Law firms need to respond to these social and market developments at various points. Companies are increasingly checking their supply chains for compliance with CSR standards. Law firms “supply” legal services and are therefore part of this chain. For example, in supplier audits, tangible evidence of compliance with CSR standards is increasingly required, for example in the form of audit certificates, ISO certifications and the achievement of certain audit targets defined by the client. From a CSR perspective, the company’s own legal advisor should not represent a legal or reputational risk. In the context of tenders, it is becoming clear that CSR has become a component of the corporate philosophy for more and more companies and the external legal advisor must also adapt accordingly. This can be observed analogously in legal advice on ESG projects. Traditional “CSR” efforts, which used to be considered positive in an offer, are now increasingly taken for granted and hardly generate any enthusiasm. Lip service and green washing or blue washing are quickly detected by professionals, such as CSR managers in companies.
The call for sustainability in business life which is being heard by law firms in Germany is not just coming from the external markets. It is also coming from the offices themselves. Law firm employees are not exempt from social trends. Sustainability is important to them. They are increasingly looking at how their employer contributes to CSR. For employer branding reasons, too, law firms must now take into account that employees identify more strongly with a CSR-conscious employer. Job applicants are increasingly interested in who is involved in CSR and how: Which employer involves employees in cross-divisional sustainability initiatives? Which law firm is trying to improve its carbon footprint in a structured way? Who actually promotes and is committed to pro bono legal advice? And who integrates CSR principles into their legal advice? In times when monetary remuneration is no longer the only argument for an employer, such questions can “tip the scales” for applicants when choosing a law firm.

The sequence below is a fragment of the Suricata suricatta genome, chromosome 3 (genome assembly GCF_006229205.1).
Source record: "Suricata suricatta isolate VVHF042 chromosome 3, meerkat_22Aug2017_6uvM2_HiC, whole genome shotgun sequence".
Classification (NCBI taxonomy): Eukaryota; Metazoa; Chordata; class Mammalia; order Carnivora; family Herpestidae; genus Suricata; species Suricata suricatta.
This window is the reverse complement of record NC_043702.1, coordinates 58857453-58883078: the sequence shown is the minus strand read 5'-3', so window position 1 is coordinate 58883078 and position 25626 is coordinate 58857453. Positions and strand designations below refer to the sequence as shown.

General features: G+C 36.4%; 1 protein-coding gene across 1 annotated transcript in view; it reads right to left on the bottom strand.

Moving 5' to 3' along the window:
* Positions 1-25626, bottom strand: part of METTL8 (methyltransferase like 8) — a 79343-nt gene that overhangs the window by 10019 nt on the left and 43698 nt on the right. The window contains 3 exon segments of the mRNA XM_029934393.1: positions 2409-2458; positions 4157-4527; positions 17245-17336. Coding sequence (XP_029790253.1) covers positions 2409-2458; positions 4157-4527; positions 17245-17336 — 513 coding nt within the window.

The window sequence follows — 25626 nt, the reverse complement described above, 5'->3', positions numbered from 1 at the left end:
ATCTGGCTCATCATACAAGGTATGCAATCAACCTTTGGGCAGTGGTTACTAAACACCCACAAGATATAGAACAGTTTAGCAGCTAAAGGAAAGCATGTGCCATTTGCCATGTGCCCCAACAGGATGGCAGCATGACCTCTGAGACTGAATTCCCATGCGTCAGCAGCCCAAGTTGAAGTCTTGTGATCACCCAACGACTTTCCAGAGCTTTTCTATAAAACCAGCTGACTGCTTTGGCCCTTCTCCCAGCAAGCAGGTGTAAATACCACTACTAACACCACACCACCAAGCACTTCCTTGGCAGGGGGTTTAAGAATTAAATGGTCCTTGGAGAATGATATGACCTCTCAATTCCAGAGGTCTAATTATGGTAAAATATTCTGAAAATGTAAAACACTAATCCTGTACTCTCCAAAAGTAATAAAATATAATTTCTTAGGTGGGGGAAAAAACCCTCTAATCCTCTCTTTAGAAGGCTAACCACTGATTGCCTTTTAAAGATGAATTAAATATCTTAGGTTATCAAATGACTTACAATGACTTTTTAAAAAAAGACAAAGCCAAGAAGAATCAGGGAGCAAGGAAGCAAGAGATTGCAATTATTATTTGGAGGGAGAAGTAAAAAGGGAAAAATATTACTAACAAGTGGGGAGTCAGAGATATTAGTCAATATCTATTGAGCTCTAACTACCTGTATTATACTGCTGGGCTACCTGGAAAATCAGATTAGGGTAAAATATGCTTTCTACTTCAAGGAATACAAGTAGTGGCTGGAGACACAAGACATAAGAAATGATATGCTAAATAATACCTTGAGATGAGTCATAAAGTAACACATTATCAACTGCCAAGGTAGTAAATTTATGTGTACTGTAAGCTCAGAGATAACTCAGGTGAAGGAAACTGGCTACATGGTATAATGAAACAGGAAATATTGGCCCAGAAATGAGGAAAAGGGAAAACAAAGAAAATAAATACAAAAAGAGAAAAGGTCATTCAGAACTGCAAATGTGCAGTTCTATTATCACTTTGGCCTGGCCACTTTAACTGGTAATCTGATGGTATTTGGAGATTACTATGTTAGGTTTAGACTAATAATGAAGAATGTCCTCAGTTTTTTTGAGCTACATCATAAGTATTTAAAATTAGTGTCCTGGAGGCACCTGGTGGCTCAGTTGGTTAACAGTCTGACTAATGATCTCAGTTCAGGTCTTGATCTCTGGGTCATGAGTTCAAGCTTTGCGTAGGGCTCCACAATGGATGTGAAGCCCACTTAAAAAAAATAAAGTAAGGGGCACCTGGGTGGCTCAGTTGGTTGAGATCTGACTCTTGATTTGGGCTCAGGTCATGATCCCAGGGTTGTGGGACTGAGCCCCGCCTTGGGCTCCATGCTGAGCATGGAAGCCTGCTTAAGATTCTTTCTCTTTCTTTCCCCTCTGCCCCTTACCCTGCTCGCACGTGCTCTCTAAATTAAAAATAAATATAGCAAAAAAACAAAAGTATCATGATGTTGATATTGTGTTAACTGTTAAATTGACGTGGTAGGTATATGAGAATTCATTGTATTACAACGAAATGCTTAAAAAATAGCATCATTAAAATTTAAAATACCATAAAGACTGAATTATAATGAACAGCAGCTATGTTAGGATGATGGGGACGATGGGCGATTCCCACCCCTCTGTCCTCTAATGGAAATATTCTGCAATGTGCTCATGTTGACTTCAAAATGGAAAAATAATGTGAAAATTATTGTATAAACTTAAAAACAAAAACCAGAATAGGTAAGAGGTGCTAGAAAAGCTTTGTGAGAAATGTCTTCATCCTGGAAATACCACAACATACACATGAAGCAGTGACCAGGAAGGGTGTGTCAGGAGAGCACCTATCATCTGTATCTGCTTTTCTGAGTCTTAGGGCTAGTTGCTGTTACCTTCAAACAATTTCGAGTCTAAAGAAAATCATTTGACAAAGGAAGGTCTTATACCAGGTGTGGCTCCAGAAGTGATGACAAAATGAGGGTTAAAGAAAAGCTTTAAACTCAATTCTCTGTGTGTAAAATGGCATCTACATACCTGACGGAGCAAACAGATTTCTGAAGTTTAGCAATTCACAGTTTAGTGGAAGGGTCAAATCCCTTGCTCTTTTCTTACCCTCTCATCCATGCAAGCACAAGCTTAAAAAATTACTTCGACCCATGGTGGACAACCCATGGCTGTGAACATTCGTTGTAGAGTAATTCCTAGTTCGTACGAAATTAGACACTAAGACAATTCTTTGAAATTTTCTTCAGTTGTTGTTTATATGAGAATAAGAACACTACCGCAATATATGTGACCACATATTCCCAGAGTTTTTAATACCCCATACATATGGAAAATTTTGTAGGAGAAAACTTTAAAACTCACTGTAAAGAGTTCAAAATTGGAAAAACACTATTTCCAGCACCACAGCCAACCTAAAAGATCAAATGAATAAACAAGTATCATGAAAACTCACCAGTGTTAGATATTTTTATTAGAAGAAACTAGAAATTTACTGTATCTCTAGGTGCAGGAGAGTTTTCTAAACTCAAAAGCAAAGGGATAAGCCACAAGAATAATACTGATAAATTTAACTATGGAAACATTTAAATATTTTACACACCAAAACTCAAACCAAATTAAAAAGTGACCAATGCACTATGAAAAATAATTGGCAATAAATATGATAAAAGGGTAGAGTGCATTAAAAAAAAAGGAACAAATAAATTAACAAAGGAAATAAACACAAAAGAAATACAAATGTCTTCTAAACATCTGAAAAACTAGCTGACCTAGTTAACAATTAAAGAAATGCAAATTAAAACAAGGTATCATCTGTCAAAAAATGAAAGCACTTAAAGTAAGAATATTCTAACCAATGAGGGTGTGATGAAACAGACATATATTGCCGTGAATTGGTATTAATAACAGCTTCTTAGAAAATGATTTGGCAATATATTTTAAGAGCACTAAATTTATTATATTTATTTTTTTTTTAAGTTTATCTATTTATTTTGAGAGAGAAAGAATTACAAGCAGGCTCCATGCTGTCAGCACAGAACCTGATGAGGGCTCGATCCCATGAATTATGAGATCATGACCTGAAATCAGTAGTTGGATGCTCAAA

In view of the developments mentioned above, it is not surprising that CSR has gained and is still gaining importance in the world of law firms. We assume that the understanding of CSR in law firms will change even more widely and sustainably in forthcoming years. At Taylor Wessing, we have recognised the importance of CSR and want to take more responsibility for the undesirable negative consequences of our commercial activity. In doing so, we will focus first on the CSR level of environment before moving on to the three other levels. In 2020, we published our first environmental policy, which sets out our environmental objectives. In 2021 - and then on a regular basis - we will also publish an environmental report that quantifies our environmental footprint and makes transparent our measures to save energy, reduce CO2 (e.g. air travel) and reduce waste (especially paper). With this, we want to further improve our environmental balance sheet and commit ourselves to more CSR-related activity in the future.
Authors: Dr. Daniel Dziewiecki and Dennis Fromm